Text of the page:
I don’t believe in flu shots. Why should I? I never get the influenza virus. Why would I inject little flu antibodies into my organism to stop myself from getting something I’ve never had? My immune system is flawless. Seems irresponsible to me.
Of course, I now have the flu.
If this column tends to ramble a little, it’s because I can’t quite string a coherent thought together, let alone get it to the computer before it flees from my mind. It may also read like an episode of “Captain Underpants,” so if the bodily functions that we all share happen to shock your civilized sensibilities, please move on to Gene Weingarten now.
My body has turned into this giant sack of phlegm. The thin veneer of dry exterior skin is a façade disguising me for what I really am. And what I am is disgusting. I seem to produce some form of runoff from all orifices except my ears. If you cut me, do I not bleed? Yes, but I might sneeze first.
I have a lot of time to think about my body and I find it fascinating. Mucous and snot. This redundant discharge is what I’m made of. Not snips and snails and puppy dog tails as wonderful as that sounds. I have nothing else so I have become obsessed with the etymology of words that describe the flu and bodily functions in general.
The English language is a work of art. Who sat around and dreamt up such magical words? Uglier words to describe uglier effluent couldn’t be imagined. I wonder if these words just popped into the heads of those language originators or if they had to have some sort of booger-creating disease so they could lie around and think this stuff up?
I suppose when your body spends all day creating all of these different products, and tries to expel them all at the same time, it is easier for your mind to revert to a more primal state and think of words that probably have their origins in some cave. I know I’ve said “Ugh” a lot this week so I’m not far removed from the cave.
Not to change the subject, but how did cavemen cope with the flu? Did they just lie in cave dirt and shake and shiver under the hides of dead animals? Where did they get NyQuil? It must have been a terrible existence because what I’ve been through has been bad; I have no idea what terrible would be like.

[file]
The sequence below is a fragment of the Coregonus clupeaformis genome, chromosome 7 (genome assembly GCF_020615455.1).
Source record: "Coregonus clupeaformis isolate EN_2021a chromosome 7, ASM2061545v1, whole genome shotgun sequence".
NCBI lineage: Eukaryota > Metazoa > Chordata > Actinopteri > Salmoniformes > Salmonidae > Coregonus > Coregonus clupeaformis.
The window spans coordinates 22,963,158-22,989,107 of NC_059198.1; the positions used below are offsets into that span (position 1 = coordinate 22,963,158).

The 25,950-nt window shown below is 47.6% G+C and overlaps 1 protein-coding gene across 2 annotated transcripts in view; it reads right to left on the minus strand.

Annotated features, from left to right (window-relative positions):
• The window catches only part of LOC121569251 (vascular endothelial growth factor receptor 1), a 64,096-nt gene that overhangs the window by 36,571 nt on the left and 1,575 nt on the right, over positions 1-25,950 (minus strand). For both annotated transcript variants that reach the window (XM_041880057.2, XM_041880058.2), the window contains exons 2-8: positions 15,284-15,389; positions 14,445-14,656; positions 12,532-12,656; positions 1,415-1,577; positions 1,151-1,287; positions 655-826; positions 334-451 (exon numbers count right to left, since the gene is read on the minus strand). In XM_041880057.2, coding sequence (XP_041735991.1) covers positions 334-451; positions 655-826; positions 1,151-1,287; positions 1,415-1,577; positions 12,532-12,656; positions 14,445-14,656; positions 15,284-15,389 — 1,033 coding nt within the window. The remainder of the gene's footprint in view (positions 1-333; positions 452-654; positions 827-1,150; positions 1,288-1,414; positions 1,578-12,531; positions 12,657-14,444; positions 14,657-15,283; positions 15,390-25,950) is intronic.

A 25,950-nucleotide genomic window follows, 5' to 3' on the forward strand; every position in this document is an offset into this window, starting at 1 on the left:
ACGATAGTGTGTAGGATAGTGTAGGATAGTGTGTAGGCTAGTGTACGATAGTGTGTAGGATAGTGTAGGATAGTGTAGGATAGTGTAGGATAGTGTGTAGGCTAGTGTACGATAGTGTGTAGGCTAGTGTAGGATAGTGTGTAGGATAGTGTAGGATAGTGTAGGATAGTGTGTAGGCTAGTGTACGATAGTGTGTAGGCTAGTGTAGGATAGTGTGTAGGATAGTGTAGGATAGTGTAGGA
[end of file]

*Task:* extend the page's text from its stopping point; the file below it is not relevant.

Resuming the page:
I’ve been prone to curing my disease with natural remedies like rose hip tea sweetened with honey. Cavemen probably drank the same concoctions if they were smart enough to gather rose hips and raid honeybee nests before they got the flu. They likely had the same results that I have had with these natural remedies. A little hydration, perhaps mild to severe anaphylactic shock for the honey gatherers, and a quick trip to the bushes.
While they were using the bush they dreamt up words like “honey” and “rose” to describe the cures that got them out from under the hides. How did they come up with such wonderful words? Rose is such a lovely and soft word that perfectly describes the beauty of the flower. No hard consonants. Honey is the same. Sweet and soft. Phlegm also has no hard consonants, but why is that stray “G” in there? Just to make it sound, I don’t know, phlegmy?
Anyway, here I lie staring at the ceiling. I am worthless. I care little for the politics of the world. My banter is cut down to “bant” and all I want is to be healthy again. I don’t feel like slaying any sacred cows or tweaking any corporate noses. My place is under the hides, shivering in the mess my own body has made of me. Ugh!
Somewhere out there is the caveman that gave me this disease. Please, if you have the flu or anything like it, stay in your own cave and don’t share it with your fellow man. Don’t go to work or ride the bus or cough any of your phlegm on anyone. Remain calm and think of beautiful words that will get you through this.
Like NyQuil. Or flu shot.
Email Johnny at firstname.lastname@example.org.